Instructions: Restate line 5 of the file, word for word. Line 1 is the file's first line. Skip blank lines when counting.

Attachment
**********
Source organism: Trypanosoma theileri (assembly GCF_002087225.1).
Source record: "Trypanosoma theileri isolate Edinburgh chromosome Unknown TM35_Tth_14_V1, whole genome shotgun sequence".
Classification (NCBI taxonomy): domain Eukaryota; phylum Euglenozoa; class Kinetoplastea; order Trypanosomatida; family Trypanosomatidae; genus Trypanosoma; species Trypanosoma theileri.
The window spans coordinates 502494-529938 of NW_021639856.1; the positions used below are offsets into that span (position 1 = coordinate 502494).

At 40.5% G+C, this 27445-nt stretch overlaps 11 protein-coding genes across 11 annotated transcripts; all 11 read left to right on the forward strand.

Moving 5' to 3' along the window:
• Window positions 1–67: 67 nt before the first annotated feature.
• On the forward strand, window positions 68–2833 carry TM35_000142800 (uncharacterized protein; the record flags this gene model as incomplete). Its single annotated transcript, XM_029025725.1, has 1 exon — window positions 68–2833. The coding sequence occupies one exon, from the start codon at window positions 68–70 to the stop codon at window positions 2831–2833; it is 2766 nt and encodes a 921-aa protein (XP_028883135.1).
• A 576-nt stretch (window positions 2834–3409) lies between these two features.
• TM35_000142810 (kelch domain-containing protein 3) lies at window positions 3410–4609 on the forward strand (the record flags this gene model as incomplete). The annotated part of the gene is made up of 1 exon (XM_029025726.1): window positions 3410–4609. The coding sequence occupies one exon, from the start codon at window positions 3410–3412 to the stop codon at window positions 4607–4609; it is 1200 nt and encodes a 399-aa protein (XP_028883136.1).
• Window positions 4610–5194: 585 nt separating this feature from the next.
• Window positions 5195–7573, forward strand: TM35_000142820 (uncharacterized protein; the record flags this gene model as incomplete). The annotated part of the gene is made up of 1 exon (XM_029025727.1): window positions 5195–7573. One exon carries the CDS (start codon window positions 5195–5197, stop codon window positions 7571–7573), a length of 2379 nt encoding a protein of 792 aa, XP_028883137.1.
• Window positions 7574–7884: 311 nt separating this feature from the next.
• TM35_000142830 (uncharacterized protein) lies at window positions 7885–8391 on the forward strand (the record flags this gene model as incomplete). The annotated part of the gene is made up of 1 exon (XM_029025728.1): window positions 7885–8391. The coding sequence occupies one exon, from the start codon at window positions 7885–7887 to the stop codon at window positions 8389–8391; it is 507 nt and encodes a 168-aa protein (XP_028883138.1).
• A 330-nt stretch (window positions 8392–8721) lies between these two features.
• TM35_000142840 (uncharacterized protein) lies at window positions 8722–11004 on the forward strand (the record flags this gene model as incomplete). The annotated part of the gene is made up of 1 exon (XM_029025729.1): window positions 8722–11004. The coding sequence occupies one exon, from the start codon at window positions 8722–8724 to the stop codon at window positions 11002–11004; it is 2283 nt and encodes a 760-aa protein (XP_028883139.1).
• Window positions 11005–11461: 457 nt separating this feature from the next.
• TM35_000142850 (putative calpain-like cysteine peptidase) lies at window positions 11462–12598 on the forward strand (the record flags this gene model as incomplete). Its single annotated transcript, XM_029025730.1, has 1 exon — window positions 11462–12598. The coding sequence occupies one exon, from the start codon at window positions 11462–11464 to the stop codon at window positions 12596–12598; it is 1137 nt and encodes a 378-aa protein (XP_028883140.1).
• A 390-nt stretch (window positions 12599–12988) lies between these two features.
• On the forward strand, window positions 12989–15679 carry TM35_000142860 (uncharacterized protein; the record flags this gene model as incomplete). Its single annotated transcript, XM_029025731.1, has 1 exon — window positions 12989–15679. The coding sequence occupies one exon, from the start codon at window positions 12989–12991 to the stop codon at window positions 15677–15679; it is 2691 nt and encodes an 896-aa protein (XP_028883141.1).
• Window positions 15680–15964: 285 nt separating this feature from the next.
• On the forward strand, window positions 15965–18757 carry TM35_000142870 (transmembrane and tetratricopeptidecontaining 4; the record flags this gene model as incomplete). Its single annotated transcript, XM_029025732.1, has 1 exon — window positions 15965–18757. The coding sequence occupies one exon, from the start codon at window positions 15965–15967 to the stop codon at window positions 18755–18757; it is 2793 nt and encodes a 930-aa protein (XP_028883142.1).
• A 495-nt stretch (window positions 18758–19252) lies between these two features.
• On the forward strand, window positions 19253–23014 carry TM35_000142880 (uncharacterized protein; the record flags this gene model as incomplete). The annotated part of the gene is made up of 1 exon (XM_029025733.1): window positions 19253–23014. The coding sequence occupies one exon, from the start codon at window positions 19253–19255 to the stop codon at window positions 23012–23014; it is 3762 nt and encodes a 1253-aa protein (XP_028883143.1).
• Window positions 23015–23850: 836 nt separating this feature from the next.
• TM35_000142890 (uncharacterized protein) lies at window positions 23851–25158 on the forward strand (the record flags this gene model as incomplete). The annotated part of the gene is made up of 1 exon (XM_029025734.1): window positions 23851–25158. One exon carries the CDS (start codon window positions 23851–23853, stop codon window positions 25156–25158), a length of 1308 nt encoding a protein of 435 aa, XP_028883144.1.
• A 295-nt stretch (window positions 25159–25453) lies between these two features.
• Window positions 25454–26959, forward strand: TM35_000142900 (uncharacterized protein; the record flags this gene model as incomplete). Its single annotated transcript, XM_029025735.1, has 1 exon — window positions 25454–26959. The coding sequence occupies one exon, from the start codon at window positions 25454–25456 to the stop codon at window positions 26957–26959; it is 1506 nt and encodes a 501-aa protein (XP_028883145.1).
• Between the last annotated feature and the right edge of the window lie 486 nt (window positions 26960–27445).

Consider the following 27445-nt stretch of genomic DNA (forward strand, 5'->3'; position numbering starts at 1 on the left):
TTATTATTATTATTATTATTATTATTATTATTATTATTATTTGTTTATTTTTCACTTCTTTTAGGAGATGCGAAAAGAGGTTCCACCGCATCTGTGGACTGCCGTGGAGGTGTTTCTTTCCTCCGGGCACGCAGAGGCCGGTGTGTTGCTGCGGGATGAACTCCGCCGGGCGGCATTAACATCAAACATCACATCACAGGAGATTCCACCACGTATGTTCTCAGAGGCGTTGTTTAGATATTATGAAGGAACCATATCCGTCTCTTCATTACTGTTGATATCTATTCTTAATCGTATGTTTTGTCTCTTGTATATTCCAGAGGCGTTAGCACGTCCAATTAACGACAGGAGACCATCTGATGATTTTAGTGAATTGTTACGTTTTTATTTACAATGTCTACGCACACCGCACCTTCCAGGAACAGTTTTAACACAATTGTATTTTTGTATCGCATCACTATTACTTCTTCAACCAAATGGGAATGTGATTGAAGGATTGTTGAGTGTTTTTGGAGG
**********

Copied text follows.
At 40.5% G+C, this 27445-nt stretch overlaps 11 protein-coding genes across 11 annotated transcripts; all 11 read left to right on the forward strand.